What is the aim of Bodegas Exopto? “To express the real soul of Rioja”. There will be no Reservas or Crianzas here.
A 2016 Rose, really? Yet again, I was blown away by this wine’s ‘bargain deliciousness’. It’s hard to imagine the volume of complexity available here. Blood orange, grapefruit, fennel and peach fold into a juicy, pulpy, tangy and savoury spice. The bottle age on this wine has only added to the sensuality on offer.
This is the third vintage of this wine that I have had the pleasure to taste and drink. The 2016 and 2017 releases are awesome and entirely different from each other. It’s great to see real vintage variation in an ‘entry’ level wine. For what it’s worth, I tend to prefer the cooler vintages. The wines are vital and brisk, full of energy and have the appearance of an unfurled rose. Just give it time and you know the best is yet to come! The 2018 is vivid. Massive lift of blue, black and red fruits. Medium to full bodied with loads of fruit, spice, plunging acidity, chalky texture and bony tannins. Pulsing and ageworthy.
Absolute drop dead bargain. Its difficult to describe the complexity, nuance and excitement the Exopto white conjures. Everytime I came back to taste, the wine had evolved into something else, throwing up a whole new set of flavours. Rich, full bodied and lanolin texture, there’s a briskness to it’s luxurious weight. White peach, cut hay, mandarin, orange pith, fig, honeycomb, spice and tropical notes. Don’t serve this too cold and if you can be bothered (be bothered!) decant. This is an incredible wine, certainly an alternative to white Burgundy at a fraction of the price.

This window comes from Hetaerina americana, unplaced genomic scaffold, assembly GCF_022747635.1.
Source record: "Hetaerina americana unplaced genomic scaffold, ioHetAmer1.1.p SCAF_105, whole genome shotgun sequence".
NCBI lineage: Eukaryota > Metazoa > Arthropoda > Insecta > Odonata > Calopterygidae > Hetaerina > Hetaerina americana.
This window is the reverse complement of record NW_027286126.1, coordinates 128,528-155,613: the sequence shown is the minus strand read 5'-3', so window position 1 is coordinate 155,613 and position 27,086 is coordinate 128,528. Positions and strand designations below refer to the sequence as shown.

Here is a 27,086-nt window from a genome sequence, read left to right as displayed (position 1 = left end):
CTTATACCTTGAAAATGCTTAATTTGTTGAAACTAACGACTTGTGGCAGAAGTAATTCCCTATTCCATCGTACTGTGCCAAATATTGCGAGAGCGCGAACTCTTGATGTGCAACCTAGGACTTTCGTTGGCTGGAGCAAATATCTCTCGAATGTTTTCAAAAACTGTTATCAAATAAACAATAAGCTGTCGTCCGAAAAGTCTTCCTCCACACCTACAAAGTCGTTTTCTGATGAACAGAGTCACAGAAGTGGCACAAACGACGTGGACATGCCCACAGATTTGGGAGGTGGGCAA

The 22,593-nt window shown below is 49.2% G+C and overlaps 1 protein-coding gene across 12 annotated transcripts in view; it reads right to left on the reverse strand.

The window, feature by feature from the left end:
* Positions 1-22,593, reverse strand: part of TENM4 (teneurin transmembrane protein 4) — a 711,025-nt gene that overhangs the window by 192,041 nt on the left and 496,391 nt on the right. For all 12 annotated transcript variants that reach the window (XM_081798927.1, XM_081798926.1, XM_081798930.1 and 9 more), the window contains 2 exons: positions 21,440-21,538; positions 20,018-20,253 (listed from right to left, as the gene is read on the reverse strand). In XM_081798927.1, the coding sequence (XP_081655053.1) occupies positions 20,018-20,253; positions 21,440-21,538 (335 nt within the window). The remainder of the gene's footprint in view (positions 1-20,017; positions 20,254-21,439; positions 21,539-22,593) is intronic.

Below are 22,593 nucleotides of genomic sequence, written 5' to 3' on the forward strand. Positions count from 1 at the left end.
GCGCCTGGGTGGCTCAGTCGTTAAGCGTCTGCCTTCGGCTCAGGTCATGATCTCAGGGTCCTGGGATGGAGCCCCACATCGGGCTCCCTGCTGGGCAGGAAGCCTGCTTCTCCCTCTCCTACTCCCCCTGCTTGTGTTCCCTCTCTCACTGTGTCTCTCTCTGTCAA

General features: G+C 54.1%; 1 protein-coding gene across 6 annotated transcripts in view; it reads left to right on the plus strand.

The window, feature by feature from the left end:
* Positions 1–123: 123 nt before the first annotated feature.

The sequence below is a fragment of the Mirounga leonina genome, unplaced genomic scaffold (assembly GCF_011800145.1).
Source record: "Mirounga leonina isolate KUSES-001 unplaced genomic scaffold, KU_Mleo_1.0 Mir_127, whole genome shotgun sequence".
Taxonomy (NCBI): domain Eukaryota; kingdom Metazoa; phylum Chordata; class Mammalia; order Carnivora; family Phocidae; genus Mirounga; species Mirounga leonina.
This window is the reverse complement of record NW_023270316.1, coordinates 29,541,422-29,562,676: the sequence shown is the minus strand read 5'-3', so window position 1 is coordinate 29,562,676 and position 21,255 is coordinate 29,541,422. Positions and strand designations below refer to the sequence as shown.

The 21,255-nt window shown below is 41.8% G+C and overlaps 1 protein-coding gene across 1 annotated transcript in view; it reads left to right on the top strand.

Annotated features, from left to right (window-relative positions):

From a warmer vintage, the colour as always with Exopto, is vivid. Darker fruits on offer here – blackberry, black cherry and blackcurrant. Plush and velvet textured palate with Tempranillos give away chalky tannins. This is a more luxurious offering from Exopto with spice, sarsaparilla and chocolate notes. Gorgeous.
I’ve tasted the 2016 twice recently, with consistent results. Love it! The 2017 is a very different wine, due to the cooler nature of the vintage. If the 2016 is a broadsword, the 2017 is a rapier. With a spicy nose of red and dark cherries, I wasn’t expecting the plunge of power on offer. Very tightly wound wine with the firmest, tightest corset of tannins. Red and black cherries, blueberries, brambly fruit, sage, violets and tapenade. Incredible energy and drive. This is a great wine, but needs at least 10 years before we can glimpse how good this is going to be. The Tempranillo answer to a Pauliac or St Estephe. Great wine at a bargain price.
Fascinating wine which evolved in the glass and came up with totally unexpected flavours and textures. Very dark colour and surprisingly open on the nose. The texture is luxurious – soft and plush with plenty of laced tannins. Pastile fruits of blackcurrant, nuances of cherry cola, blueberry and licorice root. Fabulous, unique vineyard expression.
Impenetrable, and one of the darkest pitched Tempranillos I have tasted. Dark, dark fruits, licorice and very tight. There are glimpses of morello cherries, which really lifts the wine and points to a compelling, mysterious evolution. Exotic notes kick in after you leave the wine for a few minutes. Thyme, lavender, grenadine and blood orange. It really is wonderfully complex. There is an earthiness that reminds me of Barolo too. Nebbiolo in Rioja? Why the hell not. Destined to become one of Spain’s greatest single vineyards.
*Prices quoted are in any six